The twins had been born a little over a month ago, and yet they appeared quite older.

The boy stared at Kane as if plotting his murder.

The girl looked him over and dismissed him, concentrating on William and holding out her arms. Grinning, William claimed her from her father. She nuzzled against the warrior’s neck, resting her head on his shoulder and sighing with contentment.

“Isn’t she the best?” William said, his grin widening. “She used to have claws, but they shrank. Didn’t they, princess? Oh, yes, they did, but they’ll come out to play if some dumb loser ever tries to take what you don’t want to give, won’t they?”

Another sharp pain tore through Kane’s chest. “The children are beautiful,” he told the beaming parents, and he meant it. He removed a bejeweled dagger from the sheath at his side, and handed it hilt first to Maddox. “This is for Ever, from her uncle Kane.”

Maddox nodded his head in acceptance.

He palmed the matching dagger, and placed it on the small table beside Ashlyn. “This is for Urban.”

She offered a soft, sweet smile in thanks. “How wonderfully thoughtful. The children will love them, I know it.”

“Well, I don’t. Put those dangerous things away,” William chided. “My darlings can’t play with knives for another couple of months. And why are you giving them presents now? Why can’t you wait until the appropriate time and—” His gaze zeroed in on Kane, and he pressed his lips together.

Did he suspect the truth—that Kane was leaving for good?

Whatever. Kane ignored him, slapping Maddox on the shoulder. “I want to thank you for everything you’ve done for me. Words cannot express what you mean to me.” He didn’t wait around for the warrior’s reply; he couldn’t. The backs of his eyes were burning. He must have gotten dust in them.

He strode from the room, intending to hunt down the remaining warriors he loved more than life. Torin, Lucien, Reyes, Paris, Aeron, Gideon, Amun, Sabin, Strider and Cameo. Over the centuries, they’d fought together, avenged each other, saved each other. Yes, for many years they’d been split into two different groups, one determined to battle the Hunters, the other determined to exist in peace. But at heart, they’d always been together. And in the end, the war had boiled over, bringing them back to the same purpose. Survival.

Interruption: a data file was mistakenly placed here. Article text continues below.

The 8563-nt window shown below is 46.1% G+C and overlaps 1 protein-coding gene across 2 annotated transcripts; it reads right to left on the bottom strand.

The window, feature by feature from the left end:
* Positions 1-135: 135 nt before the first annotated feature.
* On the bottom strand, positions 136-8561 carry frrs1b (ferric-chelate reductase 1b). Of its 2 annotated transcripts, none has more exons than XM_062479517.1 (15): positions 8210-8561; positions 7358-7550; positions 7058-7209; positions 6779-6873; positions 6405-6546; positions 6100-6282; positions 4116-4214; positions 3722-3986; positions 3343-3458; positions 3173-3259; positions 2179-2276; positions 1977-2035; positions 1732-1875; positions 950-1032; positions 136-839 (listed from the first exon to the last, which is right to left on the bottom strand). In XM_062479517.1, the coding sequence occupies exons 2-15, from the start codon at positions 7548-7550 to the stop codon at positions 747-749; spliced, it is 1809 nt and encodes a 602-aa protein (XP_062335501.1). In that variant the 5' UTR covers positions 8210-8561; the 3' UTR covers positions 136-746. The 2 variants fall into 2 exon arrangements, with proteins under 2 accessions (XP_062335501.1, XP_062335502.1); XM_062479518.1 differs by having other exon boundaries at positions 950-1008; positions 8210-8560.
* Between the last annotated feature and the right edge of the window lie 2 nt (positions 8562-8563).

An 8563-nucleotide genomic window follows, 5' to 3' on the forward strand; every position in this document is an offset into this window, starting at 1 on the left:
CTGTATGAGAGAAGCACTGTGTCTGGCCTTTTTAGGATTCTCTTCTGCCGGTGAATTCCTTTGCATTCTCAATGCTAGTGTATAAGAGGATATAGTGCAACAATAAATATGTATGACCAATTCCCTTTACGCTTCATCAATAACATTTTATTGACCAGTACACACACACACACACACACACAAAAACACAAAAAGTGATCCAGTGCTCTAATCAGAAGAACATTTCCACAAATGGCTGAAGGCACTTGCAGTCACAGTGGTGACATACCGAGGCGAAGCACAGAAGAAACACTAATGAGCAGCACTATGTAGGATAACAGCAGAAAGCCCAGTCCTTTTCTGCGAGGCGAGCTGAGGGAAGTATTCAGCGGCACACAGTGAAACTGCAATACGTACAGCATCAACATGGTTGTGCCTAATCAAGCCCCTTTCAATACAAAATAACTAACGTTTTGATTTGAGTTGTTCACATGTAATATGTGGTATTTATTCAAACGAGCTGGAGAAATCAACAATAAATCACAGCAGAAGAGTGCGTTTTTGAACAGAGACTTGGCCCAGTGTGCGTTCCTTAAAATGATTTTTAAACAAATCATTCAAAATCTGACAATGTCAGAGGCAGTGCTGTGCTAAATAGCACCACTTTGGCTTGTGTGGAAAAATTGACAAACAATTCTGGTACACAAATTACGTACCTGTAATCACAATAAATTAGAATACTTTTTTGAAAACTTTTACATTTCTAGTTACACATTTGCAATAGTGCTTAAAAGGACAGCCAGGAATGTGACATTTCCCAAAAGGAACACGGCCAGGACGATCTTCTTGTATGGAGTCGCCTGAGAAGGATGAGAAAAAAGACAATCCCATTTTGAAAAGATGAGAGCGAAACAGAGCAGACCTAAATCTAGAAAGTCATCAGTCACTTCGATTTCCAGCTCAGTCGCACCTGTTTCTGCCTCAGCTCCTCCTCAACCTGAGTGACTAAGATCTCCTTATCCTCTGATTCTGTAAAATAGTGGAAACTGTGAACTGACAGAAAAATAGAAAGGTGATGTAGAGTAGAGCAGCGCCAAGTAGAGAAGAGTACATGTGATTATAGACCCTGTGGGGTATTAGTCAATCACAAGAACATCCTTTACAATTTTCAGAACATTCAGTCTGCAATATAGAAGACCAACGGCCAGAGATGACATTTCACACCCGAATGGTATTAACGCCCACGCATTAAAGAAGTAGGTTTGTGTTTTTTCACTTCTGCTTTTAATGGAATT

Each warrior would be devastated by his departure. He knew that for a fact—because they’d once lost another of their brethren. Baden, the keeper of Distrust. They had mourned for centuries, and still hadn’t truly recovered. But Kane didn’t have a chance to hunt down a single person. William swept up to his side, keeping pace.

“You’re leaving,” the warrior said.

“Yes.” He’d already admitted that much.

“Forever.” A statement, not a question.

He wanted to lie. William could try to stop him. William could tell the others, and they could try to stop him. Still he said, “Yes.” Demons loved lies, and while there wasn’t much Kane could do to deny Disaster pleasure, telling the truth was one of them.

“Well, I’m going with you,” William announced.

Kane stopped and faced the male, irritation hanging in the air as heavily as shackles.


Breathe. “Why?” His tone lashed with more force than he’d intended. “You don’t even know where I’m going or what I’m planning.”